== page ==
Southampton FC’s IT Director Matthew Reynolds normally provides the tech to support a team of Premier League footballers, but yesterday he had to assist a very different group of performers: The Rolling Stones took to the pitch for the latest leg of their European tour.
“From a technology point of view, we started planning this concert three months ago,” Reynolds tells CIO UK in a meeting room in the 32,505 capacity in St Mary’s stadium.
“We have to provide services to the fans, but also the production team, hospitality, food and beverage.”
The stage is now being torn down as the stadium is restored to its primary purpose before the new Premier League season kicks off in August.
Five of the Southampton stars are currently on World Cup duty while the rest of the squad are enjoying their holidays, but the IT team remains hard at work preparing for their return also for the new players the club intends to recruit.
“Southampton Football Club needs to develop players to generate revenues,” explains Reynolds. “From an IT point of view, when we purchase players we look at the total cost of ownership of that player and how much residual funding or profit we’ll have left of that player when we sell them.”
The way they maximise the value is increasingly through analytics.
Data on the pitch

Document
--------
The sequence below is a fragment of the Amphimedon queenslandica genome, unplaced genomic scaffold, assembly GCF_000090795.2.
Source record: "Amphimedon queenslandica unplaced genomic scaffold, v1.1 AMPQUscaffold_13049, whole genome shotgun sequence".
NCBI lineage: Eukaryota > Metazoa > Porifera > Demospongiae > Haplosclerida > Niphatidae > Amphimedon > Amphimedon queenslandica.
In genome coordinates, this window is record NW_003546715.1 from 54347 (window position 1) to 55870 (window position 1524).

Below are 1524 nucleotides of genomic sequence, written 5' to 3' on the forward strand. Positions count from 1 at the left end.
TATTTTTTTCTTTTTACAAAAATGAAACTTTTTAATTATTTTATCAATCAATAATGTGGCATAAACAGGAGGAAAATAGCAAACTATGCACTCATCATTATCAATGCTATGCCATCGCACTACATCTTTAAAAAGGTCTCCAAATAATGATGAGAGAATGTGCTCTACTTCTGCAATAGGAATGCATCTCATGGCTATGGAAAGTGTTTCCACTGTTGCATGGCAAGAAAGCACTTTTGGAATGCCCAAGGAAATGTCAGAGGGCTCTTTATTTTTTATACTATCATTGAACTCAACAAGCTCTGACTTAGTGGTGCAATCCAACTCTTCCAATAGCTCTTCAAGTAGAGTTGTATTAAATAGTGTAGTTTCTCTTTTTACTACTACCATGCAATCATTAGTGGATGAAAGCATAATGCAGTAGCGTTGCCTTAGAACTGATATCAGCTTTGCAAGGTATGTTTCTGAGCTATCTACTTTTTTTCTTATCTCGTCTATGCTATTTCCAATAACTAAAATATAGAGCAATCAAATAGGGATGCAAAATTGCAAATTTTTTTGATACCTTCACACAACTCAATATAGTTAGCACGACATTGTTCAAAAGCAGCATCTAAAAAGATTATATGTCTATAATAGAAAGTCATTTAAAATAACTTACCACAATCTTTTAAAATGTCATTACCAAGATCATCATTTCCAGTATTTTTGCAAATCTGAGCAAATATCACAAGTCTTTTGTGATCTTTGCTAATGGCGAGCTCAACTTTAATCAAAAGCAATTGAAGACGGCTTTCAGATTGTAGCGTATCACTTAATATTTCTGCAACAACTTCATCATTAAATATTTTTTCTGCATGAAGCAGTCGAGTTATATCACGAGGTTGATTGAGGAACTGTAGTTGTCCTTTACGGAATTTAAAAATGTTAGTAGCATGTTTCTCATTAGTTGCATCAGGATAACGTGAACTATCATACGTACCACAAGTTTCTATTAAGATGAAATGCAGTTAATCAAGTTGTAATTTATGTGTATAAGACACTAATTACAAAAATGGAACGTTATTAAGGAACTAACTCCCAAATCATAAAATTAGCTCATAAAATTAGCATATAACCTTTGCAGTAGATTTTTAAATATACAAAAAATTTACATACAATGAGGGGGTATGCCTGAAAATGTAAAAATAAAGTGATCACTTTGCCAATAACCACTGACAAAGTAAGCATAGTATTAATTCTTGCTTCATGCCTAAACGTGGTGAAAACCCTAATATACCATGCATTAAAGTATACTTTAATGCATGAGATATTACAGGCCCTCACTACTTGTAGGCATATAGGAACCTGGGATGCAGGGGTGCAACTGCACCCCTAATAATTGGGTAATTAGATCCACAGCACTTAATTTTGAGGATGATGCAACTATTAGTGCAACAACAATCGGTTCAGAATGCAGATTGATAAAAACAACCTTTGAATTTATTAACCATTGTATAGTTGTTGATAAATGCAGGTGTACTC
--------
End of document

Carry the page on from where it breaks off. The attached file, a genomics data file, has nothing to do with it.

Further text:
Data analytics has been a fundamental part of many sports for decades, but football has been slower to embrace the scientific approach to recruitment and tactics. Purists have been reluctant to quantify the beautiful game, which is harder to numerically assess than more calculable sports such as baseball.
Early adopters of analytics failed to convince the cynics. In 2011, Liverpool’s then-director of football Damien Comolli was slated for a splashing out a combined £36m on Jordan Henderson and Stewart Downing based on their “final third regain” percentages, a measure of how often they regain possession. Comolli’s signings couldn’t convert the analytics sceptics into believers, but their shortcomings didn’t end the experiments.
As the technology improved and the skills of analysts grew, the data began to show its potential. When Leicester City FC defied 5,000-to-1 odds to win the 2015-16 Premier League, one of the team’s unsung hero was analytics.